Memorizing for the Bar Exam: How to Remember and Recite the Rules

There’s this weird phenomenon where you meet someone new and then 1 second later it’s impossible to remember each other’s names.

If I didn’t care about them 10 seconds ago, I’m not gonna care about them all of a sudden as if they were my newborn (whom I’d name Genghis (Hahn) so I don’t forget).

But what can I say? It’s impressive, for that exact reason, when someone actually remembers your name in conversation without having to say, “Sorry what was your name again? I’m so terrible with names hahahahaha.”

One of the themes I advocate is to focus more on “big wins” and needle movers. Not spending an ungodly number of hours exhausting yourself with lectures, flashcard arts and crafts, or endless memorization.

However, memorizing (or more directly, remembering) is still an unavoidable base requirement for succeeding on your essays and the MBE.

And the fact is, your bar exam requires you to remember a LOT. The typical brain is made for processing data but not so much for forcing discrete information to be inscribed into your memory forever.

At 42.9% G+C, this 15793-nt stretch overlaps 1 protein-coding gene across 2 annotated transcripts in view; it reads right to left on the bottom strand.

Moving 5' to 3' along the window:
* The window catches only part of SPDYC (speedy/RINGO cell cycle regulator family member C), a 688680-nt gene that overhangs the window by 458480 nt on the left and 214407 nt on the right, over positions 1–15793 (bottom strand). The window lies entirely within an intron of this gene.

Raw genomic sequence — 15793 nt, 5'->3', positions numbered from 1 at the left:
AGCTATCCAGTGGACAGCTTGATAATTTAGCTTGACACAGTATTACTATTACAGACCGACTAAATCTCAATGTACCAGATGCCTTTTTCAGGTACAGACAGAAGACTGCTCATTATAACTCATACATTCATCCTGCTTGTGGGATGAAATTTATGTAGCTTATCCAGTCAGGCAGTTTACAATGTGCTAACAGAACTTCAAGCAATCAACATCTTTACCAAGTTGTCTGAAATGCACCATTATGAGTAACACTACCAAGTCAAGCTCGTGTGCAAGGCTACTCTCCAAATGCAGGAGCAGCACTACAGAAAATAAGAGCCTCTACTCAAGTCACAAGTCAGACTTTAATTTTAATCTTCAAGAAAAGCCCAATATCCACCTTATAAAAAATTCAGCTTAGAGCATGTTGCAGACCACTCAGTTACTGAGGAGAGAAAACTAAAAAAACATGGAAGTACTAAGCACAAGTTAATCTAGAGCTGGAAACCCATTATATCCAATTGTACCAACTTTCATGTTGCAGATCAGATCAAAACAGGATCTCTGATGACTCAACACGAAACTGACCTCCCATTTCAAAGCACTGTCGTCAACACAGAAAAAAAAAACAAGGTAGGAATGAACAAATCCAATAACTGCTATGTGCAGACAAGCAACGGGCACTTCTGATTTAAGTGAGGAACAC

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How to Craft Your Own Study Schedule with a “Macro-managed” Plan

The only thing I remember from law school is my negotiations professor saying this in class randomly: “Anything worth doing is worth overdoing.”

It’s so true. Is bar preparation worth doing? Then it’s worth doing right.

By now, you’re filled with determination to study and get this thing over with… but how? Where do you even begin?

You may be lost and not sure where to start heading from here. Like you just ran into a dead end in an unfamiliar part of town and your phone’s about to die (which is why I finally got a car charger after months of denial about how good my phone’s battery actually is).

We talked about how, whether or not you use a “big box” course, this is still a self-learning endeavor. We also talked about how you’re the dean of your own studies. You’re ultimately responsible for learning and internalizing the material as well as the skills to apply the material.

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You’re the Dean of Your Own Bar Exam Studies

Here’s something that people who pass the bar never say:

“I listened to all those bar course lectures. They were so helpful!”

Trying to sit through and listen to bar course lectures from Barbri, Kaplan, Themis, BarMax...
Can you imagine?

Sometimes we think “doing whatever it takes” to pass the bar means throwing thousands of dollars into a black hole.

Or following some unsustainable cookie-cutter schedule (which doesn’t care if you have other responsibilities like work or family). Good luck if you fall behind by one day.

Or letting a perfectly fine morning slip through by religiously sitting through 4 hours of droning lectures. Or worse, pausing lectures to fill in all the notes. Then not even remembering 99% of it.

I remember those days. Those are all things I didn’t do my second time. Here’s what I would do instead:

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